For one long week Hedden strug
gled northward through dense for
est, deep ravine, thick underbrush
and across shifting ocean sands
with a man so sorely wounded that
death seemed likely to occur at
any minute. They had nothing to
l eat but some three leaved sorrel,
' and a kind of snail which they
found in the woods. Williams man
aged to partake of the snails, but
Hedden was unable to stomach
them. The weather of nights was
cold and foggy. Hedden, sleeping
in the late afternoons, worked
over his companion all night rub
bing and striving to keep the cir
culation going. Williams, in his in
tense agony, begged his companion
to leave him to die, and try to
reach the settlements on the Ump
qua, which he could have easily
done. This Hedden refused to do.
At last Williams was able to stag
ger only a few feet at a time, his
body swollen, the pain so severe
that he refused to ko farther.
Thereupon Hedden removed his
own shirt, twisted it into a sort
of a rope, which he tied about
Mon., Jan. 7, 1952 TW Ntwt-IUvUw, ftoMbwo;, Ort. 3
Roseburg's Beginning Dated
Year Before Douglas County
Was Organized By Legislature
In 1851, the year before Douglas county was created,
Aaron Rose built the first cabin UDon land that l
to become a thriving city which honors his name.
loming trom Michan, Aaron
a leading i habitants. A turn-ot-the-century tete is pictured above, photo
RECREATION IN DOUGLAS COUNTY has had
place in activities throughout the 100 years since the counry graphed in wnat now is the Laurelwood residential community
was organized. Earliest historical records speak of the abund- in Roseburg. Picture furnished by Veva Buick Poorman,
ance of game and fish, pleasant surroundings, unsurpassed Salem, Ore.
scenery and the hospitality and friendship of the county's in-
North Half Of Douglas County
First To Be Organized; Was
Scene Of Much Early Activity
By ANNE APPLEGATE KRUSE
Umpqua county was established by the Territorial
Legislature in 1851; disestablished in 1863, having been
in effect for twelve year3. It was the first county to be
officially organized south of the Calapooia mountains, was
approximately 5,000 square miles in area, and extended
to the vicinity of the presenr. city of Roseburg.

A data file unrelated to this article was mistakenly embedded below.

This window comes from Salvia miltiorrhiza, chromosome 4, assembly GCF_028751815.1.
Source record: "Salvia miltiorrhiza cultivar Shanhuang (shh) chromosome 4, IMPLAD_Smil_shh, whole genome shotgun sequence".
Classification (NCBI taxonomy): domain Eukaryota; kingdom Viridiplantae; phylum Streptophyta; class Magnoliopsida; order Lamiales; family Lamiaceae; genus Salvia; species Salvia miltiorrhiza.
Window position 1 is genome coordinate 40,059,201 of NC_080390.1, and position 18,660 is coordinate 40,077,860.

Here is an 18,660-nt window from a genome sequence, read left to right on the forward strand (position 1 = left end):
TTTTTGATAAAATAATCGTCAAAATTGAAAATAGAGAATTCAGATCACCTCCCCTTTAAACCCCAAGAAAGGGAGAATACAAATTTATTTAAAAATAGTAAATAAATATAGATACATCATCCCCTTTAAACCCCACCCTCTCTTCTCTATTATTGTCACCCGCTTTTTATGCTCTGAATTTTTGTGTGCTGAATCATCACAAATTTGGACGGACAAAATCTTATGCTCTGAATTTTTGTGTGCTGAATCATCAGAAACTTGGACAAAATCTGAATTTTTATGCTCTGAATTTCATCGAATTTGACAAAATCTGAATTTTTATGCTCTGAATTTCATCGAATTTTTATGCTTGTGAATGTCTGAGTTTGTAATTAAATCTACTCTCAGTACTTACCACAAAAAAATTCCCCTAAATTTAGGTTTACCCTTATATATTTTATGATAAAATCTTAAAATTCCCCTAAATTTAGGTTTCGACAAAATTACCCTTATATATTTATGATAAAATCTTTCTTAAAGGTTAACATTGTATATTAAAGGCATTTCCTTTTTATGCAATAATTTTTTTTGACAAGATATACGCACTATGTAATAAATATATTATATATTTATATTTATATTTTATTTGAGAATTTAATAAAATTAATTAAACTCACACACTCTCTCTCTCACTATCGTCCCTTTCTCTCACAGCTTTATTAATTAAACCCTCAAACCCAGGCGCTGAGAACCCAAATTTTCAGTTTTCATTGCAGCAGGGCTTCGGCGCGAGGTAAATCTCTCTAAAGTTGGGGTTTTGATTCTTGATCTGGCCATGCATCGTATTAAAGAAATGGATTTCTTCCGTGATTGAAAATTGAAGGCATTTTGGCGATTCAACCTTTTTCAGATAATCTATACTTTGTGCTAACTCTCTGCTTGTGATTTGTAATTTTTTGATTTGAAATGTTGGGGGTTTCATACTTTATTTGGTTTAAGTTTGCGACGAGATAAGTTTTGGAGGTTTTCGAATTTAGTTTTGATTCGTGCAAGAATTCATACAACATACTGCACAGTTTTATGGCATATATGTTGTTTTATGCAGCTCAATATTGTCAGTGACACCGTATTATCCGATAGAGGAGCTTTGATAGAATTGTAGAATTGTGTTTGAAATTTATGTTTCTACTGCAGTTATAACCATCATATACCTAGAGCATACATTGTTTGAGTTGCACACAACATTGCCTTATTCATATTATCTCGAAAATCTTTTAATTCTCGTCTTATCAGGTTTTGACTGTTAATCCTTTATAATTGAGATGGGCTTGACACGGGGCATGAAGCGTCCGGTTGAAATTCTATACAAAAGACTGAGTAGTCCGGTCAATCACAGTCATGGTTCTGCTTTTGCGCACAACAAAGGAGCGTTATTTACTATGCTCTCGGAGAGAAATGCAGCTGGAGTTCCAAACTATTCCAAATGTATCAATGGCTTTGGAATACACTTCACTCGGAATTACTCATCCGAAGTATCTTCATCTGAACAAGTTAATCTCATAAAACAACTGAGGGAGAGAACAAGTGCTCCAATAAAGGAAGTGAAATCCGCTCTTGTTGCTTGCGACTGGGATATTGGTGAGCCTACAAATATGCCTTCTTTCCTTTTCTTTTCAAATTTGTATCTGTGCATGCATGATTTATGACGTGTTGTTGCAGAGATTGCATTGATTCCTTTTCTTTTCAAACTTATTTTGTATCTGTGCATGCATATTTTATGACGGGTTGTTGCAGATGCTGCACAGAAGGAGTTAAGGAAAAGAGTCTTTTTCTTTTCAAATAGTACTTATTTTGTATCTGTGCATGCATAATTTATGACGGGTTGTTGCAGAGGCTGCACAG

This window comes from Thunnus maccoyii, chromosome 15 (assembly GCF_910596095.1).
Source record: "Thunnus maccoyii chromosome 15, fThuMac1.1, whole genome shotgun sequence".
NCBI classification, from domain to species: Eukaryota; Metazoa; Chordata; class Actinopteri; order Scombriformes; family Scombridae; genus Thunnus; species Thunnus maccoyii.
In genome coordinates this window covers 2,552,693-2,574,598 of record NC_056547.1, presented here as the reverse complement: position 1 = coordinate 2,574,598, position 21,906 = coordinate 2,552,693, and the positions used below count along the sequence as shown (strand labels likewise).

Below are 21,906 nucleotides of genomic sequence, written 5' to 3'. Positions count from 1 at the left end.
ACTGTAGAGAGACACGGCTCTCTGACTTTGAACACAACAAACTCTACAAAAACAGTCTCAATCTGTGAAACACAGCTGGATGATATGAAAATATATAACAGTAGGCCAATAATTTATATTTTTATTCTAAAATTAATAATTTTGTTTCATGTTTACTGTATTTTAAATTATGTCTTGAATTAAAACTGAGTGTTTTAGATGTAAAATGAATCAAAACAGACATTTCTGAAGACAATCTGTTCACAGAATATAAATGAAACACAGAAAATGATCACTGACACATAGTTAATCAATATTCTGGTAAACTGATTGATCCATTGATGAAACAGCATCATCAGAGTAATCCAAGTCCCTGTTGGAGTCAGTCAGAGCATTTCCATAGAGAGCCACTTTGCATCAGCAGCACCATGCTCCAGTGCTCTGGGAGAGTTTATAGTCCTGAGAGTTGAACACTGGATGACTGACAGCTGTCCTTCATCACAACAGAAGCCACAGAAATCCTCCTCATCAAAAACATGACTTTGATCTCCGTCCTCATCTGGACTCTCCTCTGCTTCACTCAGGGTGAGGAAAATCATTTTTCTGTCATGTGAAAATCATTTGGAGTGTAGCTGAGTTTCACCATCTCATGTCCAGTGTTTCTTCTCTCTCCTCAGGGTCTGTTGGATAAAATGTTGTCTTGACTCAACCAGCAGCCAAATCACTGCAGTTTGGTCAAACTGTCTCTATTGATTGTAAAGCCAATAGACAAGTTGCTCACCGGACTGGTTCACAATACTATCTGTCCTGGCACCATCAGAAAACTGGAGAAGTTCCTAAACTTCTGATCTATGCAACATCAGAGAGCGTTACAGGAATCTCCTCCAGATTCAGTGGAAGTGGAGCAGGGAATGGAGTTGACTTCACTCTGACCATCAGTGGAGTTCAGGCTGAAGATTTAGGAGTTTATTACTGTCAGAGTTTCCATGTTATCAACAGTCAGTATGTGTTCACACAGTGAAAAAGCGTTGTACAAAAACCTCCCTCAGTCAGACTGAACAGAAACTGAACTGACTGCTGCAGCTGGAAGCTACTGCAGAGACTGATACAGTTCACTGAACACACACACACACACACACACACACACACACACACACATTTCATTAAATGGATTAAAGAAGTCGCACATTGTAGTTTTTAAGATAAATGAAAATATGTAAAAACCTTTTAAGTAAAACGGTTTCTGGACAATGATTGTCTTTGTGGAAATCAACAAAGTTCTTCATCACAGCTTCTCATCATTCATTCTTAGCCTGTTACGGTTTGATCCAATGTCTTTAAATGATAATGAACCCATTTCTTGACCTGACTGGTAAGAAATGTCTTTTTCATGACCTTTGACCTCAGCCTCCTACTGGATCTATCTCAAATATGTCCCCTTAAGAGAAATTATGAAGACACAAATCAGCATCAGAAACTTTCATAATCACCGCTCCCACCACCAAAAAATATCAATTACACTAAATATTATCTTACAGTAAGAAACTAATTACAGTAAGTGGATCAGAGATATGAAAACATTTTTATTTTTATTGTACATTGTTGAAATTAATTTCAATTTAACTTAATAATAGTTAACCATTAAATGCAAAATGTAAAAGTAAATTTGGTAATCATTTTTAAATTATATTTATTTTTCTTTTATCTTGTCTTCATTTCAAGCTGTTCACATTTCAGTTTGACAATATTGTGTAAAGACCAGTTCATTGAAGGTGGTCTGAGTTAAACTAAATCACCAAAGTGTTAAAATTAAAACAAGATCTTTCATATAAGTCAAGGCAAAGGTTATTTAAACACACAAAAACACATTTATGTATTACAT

While there is no record of early
exploration through the upper
valleys of the Umpqua county, A.
R. McLeod of the Hudson's Bay
company, together with a party of
30 men, reached the Umpqua riv
er in 1826, followed it to its mouth,
and explored as far south as the
Rogue. They were accompanied
by the botanist, David Douglas,
for whom the Douglas fir is
named. He had been sent out by
the Horticultural Society of Lon
don in search of information re
lating to a tree of large growth
along the Pacific shores thought
be be the sugar pine,
Douglas Fir Named
Snelling, a nephew of the Boston
merchant, Gardiner, w ho had
been sent a cargo of merchandise
around the Horn in the ship Bos
ton ian" which was wrecked at the
mouth of the Umpqua. The cargo
was unloaded and moved to a site
about seven miles up the river.
Here a town was immediately es
tablished, and was named for the
Boston merchant, Gardiner. The
location is beautiful, and it was
known for many years as the
"White City by the Sea."
Levi Scott bought the old fort at
Scottsbur' and converted it into
a hotel. This he traded to Daniel
where he was warmed and given
water. Then came a party of men
in a rowboat with Captain Gibbs
and removed both Hedden and
Williams first to Gardiner and
then to Scottsburg where they re
ceived every care and comfort.
Hedden speedily recovered, and
spent most of his long life in
Scottsburg. He acquired the mer
chantile business of the Hinsdales
which he operated for many years,
He was succeeded in the enter
prise by his son. John N. Hedden
Now a century ater the business
is carried on by a granddaughter,
Miss brnma Hedden.
Wounds Cause Suffering
Williams, however, was not so
fortunate. After four years of suf
fering, the arrowhead broke cones,
inrougn me nesn airecuy opposite
the place it had entered. The open
ing was not large enough for its
removal, so he cut around it with
his knife and pulled it out with
his fingers. The joint of the shaft
had broken loose from the arrow
and remained in his body for near
ly four years more, causing intense
pain all the time. In February,
1859, a point of it became vis
ible, and he removed it with a pair
of bullet moulds.
Williams was born in Vermont
in 1830, began his roaming at the
age of fifteen, having never at
tended a regular school in all his
life. Yet he possessed a mind so
intelligent and receptive that his
career was one of great benefit to
the new country. He was treasurer
of Umpqua county, later and for
many years, county clerk for
Douglas, being reelected term aft
er term. He served as chief clerk
for the United States Land office
at Roseburg. In the course of his
duties he became better informed
in law than many practicing at